Today, I added two new titles to my name.
The first one is waking up as an esteemed ‘Guest of Honor’. The second one, and, perhaps the bigger and more infuriating title, is being the main admin of a wedding group, on WhatsApp. It’s a shocker, really. I had no clue that I’d be a major player in someone’s love life. But, why….mine is currently in complete shambles.
A cursory check shows this wedding group was formed at 2.30AM. A few minutes later, I was added - alongside 400 other persons. Then, barely a heartbeat later, I’ve earned a promotion to ‘Admin’ status.
The group’s architect is Ken. On my contact list, he’s saved as ‘Cousin Ken’.
Hold up. I’m telling this story backwards.
Some like calls. I’d rather text. Unlike texts, calls can last a minute, or crawl along for nearly a lifetime. Plus, they are chronicles for future engagement.
Thank heavens for WhatsApp.
Problem is, WhatsApp not only connects you with your friends and family, but also to their unknown friends and family. It’s a web. This network will cursorily involve you in their agendas. Most are money-seeking agendas - often without your consent.
Politics. Farming. Business. Work. School Alumni. The irksome ‘Escorting Eva Overseas’ groups. The list is endless. I’ve been socially obligated to help fund a ‘Kindergarten Graduation’ Group!
Today, I’m in Cousin Ken’s group. I have his contacts, but we’ve never been in contact for years. He lives in Mombasa. I live in Nairobi. I heard of his marriage and two kids, a decade ago.
Without so much as a courtesy call, Ken imposes a Ksh10,000 token for every official he’s picked for the wedding. Yes, I have to pay up to Ksh10,000 in two-months time!
It’s absolutely fine to seek assistance from close friends and family in weddings, and other occasions. It adds the ooze and oomph. That’s what family is for.
This is about how much the digital sphere offers an exploitative angle to that aspect of African culture. Worse, half of the time it’s not voluntary. Despite the main subject of the intended contribution being a total stranger, or a distant relation - what follows is a barrage of messages meant to guilt shame you into making a contribution.
In my case, family ties served a subtle obligation to contribute to this function. I couldn’t, though. Financially, my ducks are not in a row - for several reasons:
I run on a strict monthly budget. I follow The 50:30:20 Budget Rule, religiously. It’s simple enough to master. I have sliced off 50% for needs, 30% to wants and the last 20% to savings.
There’s a question that arises: You have set aside a monthly savings figure. Why not send some money to your cousin from the savings? You’ll recover next month.
Well, as it is, I cannot. It’s true that 20% of my income goes to savings. The problem is that the money doesn’t come to me first. I have a check-off system at the bank. As soon as my salary comes in, the 20% is automatically sent to my savings account.
I’m building a dynamic emergency fund. This is a progressive saving system into an account tagged as ‘Emergency Fund’. These funds are set aside from the 30% (wants) in my budget rule.
The emergency account is in a Sacco. It allows me access to the funds in case of an emergency, maybe, illness, or demise of a close relative. As opposed to a static emergency fund with a fixed savings target, the dynamic approach allows me to save for other items on my ‘Wants’ list - like, annual vacation, kid’s birthday parties, and so on.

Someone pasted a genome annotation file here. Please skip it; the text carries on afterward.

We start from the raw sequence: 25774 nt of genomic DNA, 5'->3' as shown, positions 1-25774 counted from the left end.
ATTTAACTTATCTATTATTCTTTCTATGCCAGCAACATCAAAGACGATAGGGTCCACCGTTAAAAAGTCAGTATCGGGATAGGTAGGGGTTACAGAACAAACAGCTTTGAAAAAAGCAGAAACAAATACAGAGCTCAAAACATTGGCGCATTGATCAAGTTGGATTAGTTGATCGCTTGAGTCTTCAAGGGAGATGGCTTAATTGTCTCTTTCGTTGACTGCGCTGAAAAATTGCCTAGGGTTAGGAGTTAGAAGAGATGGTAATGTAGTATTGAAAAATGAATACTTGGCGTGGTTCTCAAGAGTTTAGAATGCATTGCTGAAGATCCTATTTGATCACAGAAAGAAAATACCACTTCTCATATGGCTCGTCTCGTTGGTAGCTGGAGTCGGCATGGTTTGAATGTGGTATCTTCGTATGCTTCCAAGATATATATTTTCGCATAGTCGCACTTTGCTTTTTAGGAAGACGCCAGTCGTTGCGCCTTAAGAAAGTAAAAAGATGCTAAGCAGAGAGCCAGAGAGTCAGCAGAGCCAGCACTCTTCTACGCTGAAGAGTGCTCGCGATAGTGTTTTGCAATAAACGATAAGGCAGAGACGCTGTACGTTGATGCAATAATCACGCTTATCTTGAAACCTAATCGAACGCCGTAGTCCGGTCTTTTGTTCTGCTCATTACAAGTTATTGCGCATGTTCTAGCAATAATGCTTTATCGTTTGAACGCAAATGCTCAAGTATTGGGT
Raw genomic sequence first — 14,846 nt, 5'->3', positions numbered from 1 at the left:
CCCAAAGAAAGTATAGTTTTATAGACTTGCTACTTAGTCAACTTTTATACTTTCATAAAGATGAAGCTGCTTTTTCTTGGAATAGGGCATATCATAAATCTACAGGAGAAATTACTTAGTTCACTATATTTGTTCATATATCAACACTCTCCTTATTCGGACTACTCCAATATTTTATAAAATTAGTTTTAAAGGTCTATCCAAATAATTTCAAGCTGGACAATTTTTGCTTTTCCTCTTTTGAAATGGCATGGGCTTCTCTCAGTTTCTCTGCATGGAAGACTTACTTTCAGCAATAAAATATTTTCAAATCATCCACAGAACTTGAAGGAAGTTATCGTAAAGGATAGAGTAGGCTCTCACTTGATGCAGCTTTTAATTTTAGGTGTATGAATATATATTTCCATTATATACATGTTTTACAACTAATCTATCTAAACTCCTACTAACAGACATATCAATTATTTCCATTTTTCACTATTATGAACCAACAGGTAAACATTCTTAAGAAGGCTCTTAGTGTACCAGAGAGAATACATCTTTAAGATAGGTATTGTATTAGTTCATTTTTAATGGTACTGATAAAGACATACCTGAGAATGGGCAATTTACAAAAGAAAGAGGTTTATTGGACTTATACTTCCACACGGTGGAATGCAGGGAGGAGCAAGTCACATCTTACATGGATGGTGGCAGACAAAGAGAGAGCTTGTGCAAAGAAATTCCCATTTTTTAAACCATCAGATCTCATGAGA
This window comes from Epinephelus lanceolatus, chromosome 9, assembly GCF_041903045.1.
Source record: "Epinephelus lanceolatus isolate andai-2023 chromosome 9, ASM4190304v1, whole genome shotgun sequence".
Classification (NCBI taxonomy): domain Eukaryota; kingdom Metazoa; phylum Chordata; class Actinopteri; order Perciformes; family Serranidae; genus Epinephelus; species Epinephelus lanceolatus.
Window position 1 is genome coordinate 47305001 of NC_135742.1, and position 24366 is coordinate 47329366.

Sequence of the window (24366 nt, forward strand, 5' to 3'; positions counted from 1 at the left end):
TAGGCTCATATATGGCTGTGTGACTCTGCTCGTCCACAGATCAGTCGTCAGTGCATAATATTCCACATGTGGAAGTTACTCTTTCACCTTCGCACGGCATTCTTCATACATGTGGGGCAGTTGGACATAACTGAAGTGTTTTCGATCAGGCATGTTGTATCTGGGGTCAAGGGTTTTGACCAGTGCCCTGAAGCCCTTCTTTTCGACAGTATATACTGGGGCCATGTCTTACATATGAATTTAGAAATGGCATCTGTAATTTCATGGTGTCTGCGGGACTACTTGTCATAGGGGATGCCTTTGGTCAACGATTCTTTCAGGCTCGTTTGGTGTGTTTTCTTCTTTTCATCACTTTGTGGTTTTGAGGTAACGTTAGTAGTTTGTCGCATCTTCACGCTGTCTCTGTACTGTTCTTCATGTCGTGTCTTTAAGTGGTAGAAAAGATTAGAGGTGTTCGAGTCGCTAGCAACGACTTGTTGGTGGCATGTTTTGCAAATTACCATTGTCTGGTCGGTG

This is also a check-off system arrangement with the bank. I do not handle any cash. Thus, for these reasons, I couldn’t spare any money to handle an impromptu contribution.
It’s likely that half of WhatsApp fund-raising cases are genuine. It’s acceptable, then, that you break the bank. This is what the emergency fund is meant to cover. To reduce the anonymous, random groups - there are several ways:
It’s possible to initiate family welfare groups in clusters. You can have a parent’s cluster, cousin’s cluster, grandkids cluster - whatever works. The idea is to align people with a group that resonates with them. This welfare group contributes a small amount every month to an elected treasurer, or to a set up bank account.
The family welfare group has a constitution or set by-laws that handles family emergencies. In this way, family members are not surprised with emergencies, or occasional family functions.
As a social app, WhatsApp has some pretty good privacy settings.
For instance, if you wish to remain a ghost online (unseen), there’s a way to enable it. People online will not know whether or not you are available. The downturn is that you also cannot stalk anyone else!
On random groups, by unknown people - it’s easy. Set your profile into a way that only your contacts can add you into a new group. This also allows you to review a request to join a particular group. There are a few variants into this setting.
In this case, you cannot be randomly added to a group you don’t want to be part of.
This is a setting that hides the vexing groups or contacts you’d wish to ignore. Anyone adds you to a group that you cannot leave, archive it.
It’s humane, and an African cultural aspect to join up with friends and family on their big days, or at their point of need. However, there are some needless cases that add up to a long list of social distractions on your road to financial stability - at least, that’s how I see it.
The trick is to set up a viable budget system that decently meets personal emergencies without giving leeway for financial exploitation.